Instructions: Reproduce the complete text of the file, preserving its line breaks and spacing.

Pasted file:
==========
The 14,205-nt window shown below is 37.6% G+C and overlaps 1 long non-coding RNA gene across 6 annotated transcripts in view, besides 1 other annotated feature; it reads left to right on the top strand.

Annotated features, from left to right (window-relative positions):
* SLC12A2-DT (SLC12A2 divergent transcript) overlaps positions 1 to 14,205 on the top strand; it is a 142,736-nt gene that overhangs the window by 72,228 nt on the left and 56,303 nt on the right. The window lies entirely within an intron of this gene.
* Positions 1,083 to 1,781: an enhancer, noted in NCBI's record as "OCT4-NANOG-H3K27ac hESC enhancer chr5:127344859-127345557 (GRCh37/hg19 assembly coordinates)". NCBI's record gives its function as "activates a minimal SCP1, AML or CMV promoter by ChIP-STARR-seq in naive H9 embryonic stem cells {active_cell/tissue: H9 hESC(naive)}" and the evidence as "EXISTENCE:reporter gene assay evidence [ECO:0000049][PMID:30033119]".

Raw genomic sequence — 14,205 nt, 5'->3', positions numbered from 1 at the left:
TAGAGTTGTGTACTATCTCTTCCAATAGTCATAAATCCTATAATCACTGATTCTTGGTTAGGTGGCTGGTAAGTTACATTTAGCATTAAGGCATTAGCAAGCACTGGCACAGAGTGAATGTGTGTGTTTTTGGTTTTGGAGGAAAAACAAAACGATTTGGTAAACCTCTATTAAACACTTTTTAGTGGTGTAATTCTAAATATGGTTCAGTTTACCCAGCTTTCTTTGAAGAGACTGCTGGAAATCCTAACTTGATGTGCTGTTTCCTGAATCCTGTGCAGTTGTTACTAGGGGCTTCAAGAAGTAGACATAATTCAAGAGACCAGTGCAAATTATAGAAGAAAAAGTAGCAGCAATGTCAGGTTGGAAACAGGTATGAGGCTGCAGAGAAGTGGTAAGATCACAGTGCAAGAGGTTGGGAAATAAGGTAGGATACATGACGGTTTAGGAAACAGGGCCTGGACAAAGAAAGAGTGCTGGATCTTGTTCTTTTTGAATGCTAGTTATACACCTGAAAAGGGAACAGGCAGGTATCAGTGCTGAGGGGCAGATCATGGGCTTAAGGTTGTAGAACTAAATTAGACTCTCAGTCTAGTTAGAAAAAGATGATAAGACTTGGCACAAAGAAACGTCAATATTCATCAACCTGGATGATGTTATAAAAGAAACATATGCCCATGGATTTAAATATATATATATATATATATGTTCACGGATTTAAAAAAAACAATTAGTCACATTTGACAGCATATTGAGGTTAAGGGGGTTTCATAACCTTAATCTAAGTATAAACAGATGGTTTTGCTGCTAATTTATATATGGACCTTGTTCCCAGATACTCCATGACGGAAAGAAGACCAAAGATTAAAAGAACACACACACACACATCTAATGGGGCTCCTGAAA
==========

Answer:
The 14,205-nt window shown below is 37.6% G+C and overlaps 1 long non-coding RNA gene across 6 annotated transcripts in view, besides 1 other annotated feature; it reads left to right on the top strand.

Annotated features, from left to right (window-relative positions):
* SLC12A2-DT (SLC12A2 divergent transcript) overlaps positions 1 to 14,205 on the top strand; it is a 142,736-nt gene that overhangs the window by 72,228 nt on the left and 56,303 nt on the right. The window lies entirely within an intron of this gene.
* Positions 1,083 to 1,781: an enhancer, noted in NCBI's record as "OCT4-NANOG-H3K27ac hESC enhancer chr5:127344859-127345557 (GRCh37/hg19 assembly coordinates)". NCBI's record gives its function as "activates a minimal SCP1, AML or CMV promoter by ChIP-STARR-seq in naive H9 embryonic stem cells {active_cell/tissue: H9 hESC(naive)}" and the evidence as "EXISTENCE:reporter gene assay evidence [ECO:0000049][PMID:30033119]".

Raw genomic sequence — 14,205 nt, 5'->3', positions numbered from 1 at the left:
TAGAGTTGTGTACTATCTCTTCCAATAGTCATAAATCCTATAATCACTGATTCTTGGTTAGGTGGCTGGTAAGTTACATTTAGCATTAAGGCATTAGCAAGCACTGGCACAGAGTGAATGTGTGTGTTTTTGGTTTTGGAGGAAAAACAAAACGATTTGGTAAACCTCTATTAAACACTTTTTAGTGGTGTAATTCTAAATATGGTTCAGTTTACCCAGCTTTCTTTGAAGAGACTGCTGGAAATCCTAACTTGATGTGCTGTTTCCTGAATCCTGTGCAGTTGTTACTAGGGGCTTCAAGAAGTAGACATAATTCAAGAGACCAGTGCAAATTATAGAAGAAAAAGTAGCAGCAATGTCAGGTTGGAAACAGGTATGAGGCTGCAGAGAAGTGGTAAGATCACAGTGCAAGAGGTTGGGAAATAAGGTAGGATACATGACGGTTTAGGAAACAGGGCCTGGACAAAGAAAGAGTGCTGGATCTTGTTCTTTTTGAATGCTAGTTATACACCTGAAAAGGGAACAGGCAGGTATCAGTGCTGAGGGGCAGATCATGGGCTTAAGGTTGTAGAACTAAATTAGACTCTCAGTCTAGTTAGAAAAAGATGATAAGACTTGGCACAAAGAAACGTCAATATTCATCAACCTGGATGATGTTATAAAAGAAACATATGCCCATGGATTTAAATATATATATATATATATATGTTCACGGATTTAAAAAAAACAATTAGTCACATTTGACAGCATATTGAGGTTAAGGGGGTTTCATAACCTTAATCTAAGTATAAACAGATGGTTTTGCTGCTAATTTATATATGGACCTTGTTCCCAGATACTCCATGACGGAAAGAAGACCAAAGATTAAAAGAACACACACACACACATCTAATGGGGCTCCTGAAA